Il. 5.539 φίλε κασίγνητε κόμισαί τέ με δός τέ μοι ἵππους West mentions this line in his Greek Metre, and he too thinks that the first syllable φι is lengthened, as well as -τε in the next word. In cases like these, the Homeric metric licence is just about at its biggest. Also the LS mentions φῑλε. T...
by Timothée
Wed Aug 09, 2017 10:02 am
Forum: Homeric Greek and Early Greek Poetry
Topic: δ 121 special tmesis case
Replies: 39
Views: 29399

Re: δ 121 special tmesis case

That’s a good point and well made, Paul. To paraphrase what was said elsewhere on Textkit: can we not allow Homer to be less than perfect?
by Timothée
Tue Aug 08, 2017 11:35 pm
Forum: Homeric Greek and Early Greek Poetry
Topic: δ 121 special tmesis case
Replies: 39
Views: 29399

Re: δ 121 special tmesis case

I'm as puzzled as Joel here. Isn't there some circularity in this reasoning? I think the argument is that first (in prehistory as mwh puts it) it wasn’t unmetrical, then by the time of Homer (or Melesigenes) it was, and he would have somehow had to make it metrical again, presuming that unmetrical ...
by Timothée
Tue Aug 08, 2017 5:58 pm
Forum: Homeric Greek and Early Greek Poetry
Topic: δ 121 special tmesis case
Replies: 39
Views: 29399

Re: δ 121 special tmesis case

I believe that hiatuses left by the disappearance of digammas and other instances of sandhi (is that the right term, Timothée?) were frequently "fixed" by adding δ' or some other elided particle. Do sandhis need levelling? I’m not sure and would doubt it, but maybe thus was done in any event. Sandh...
by Timothée
Mon Aug 07, 2017 7:38 am
Forum: Learning Latin
Topic: oblique cases ??
Replies: 6
Views: 3061

Re: oblique cases ??

So another turn in the tale. Actually I probably expected this in some half-repressed thoughts. But at least Donatus thinks vocative is a casus rectus (“Duo recti appellantur nominatiuus et uocatiuus, reliqui obliqui”). I read the reference to Anacreon in Schwyzer’s grammar (in both volumes 1¹ and 2...
by Timothée
Sun Aug 06, 2017 9:32 pm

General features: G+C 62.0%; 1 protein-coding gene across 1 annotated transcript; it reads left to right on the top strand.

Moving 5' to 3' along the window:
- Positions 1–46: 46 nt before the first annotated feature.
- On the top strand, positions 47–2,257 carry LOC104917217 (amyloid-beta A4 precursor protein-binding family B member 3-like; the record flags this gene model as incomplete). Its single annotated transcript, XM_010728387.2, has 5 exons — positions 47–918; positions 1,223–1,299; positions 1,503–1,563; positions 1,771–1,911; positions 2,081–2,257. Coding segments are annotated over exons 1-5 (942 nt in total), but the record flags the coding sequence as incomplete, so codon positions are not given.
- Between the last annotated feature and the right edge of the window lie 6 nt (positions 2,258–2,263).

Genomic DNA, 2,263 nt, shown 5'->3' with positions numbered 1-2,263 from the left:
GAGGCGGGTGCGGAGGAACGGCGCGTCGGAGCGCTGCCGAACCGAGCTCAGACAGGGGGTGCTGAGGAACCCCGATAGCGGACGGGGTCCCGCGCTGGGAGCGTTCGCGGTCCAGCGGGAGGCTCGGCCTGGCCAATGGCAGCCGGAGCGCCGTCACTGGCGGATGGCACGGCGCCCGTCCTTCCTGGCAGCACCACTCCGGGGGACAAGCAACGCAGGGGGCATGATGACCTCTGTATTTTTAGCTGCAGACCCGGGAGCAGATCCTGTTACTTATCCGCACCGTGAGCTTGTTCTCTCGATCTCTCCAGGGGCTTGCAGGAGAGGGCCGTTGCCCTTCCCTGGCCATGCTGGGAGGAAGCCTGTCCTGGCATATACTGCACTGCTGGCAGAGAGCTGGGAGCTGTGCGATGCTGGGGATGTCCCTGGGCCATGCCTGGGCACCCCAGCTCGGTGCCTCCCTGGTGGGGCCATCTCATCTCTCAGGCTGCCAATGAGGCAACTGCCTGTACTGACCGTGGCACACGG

Forum: Learning Latin
Topic: oblique cases ??
Replies: 6
Views: 3061

Re: oblique cases ??

It’s probably best not to include vocative amongst oblique cases, although it’s obviously a matter of definition. Already Anacreon mentions the three oblique cases. Donatus says there are two casus recti, the rest being oblique. If vocative isn’t counted amongst cases (which happened not infrequentl...
by Timothée
Sun Aug 06, 2017 3:05 pm
Forum: Learning Latin
Topic: An Unusual (well, to me) Latin Script
Replies: 2
Views: 1614

Re: An Unusual (well, to me) Latin Script

I think the standard practice is to solve different letters in a new script or hand one by one. How are a ’s written, or how α’s, etc. This script is difficult to me. I thought I saw apud near the middle of the first line, but I could well be mistaken. Do you think what looks like two vertical lines...
by Timothée
Tue Aug 01, 2017 11:01 pm
Forum: Koine and Biblical and Medieval Greek
Topic: Luke II.25-27
Replies: 34
Views: 23202

Re: Luke II.25-27

I have no access to later editions, but Blass (before Debrunner) writes on πνεῦμα: τὸ ἅγιον πνεῦμα bald gewissermaßen als Person, und dann mit Artikel, bald als göttlicher in den Menschen einziehender Geist, und dann ohne Artikel, wenn nicht Anaphora ist wie A 2:4, 8:13, vgl. 17; in 10:44 ἐπέπεσεν τ...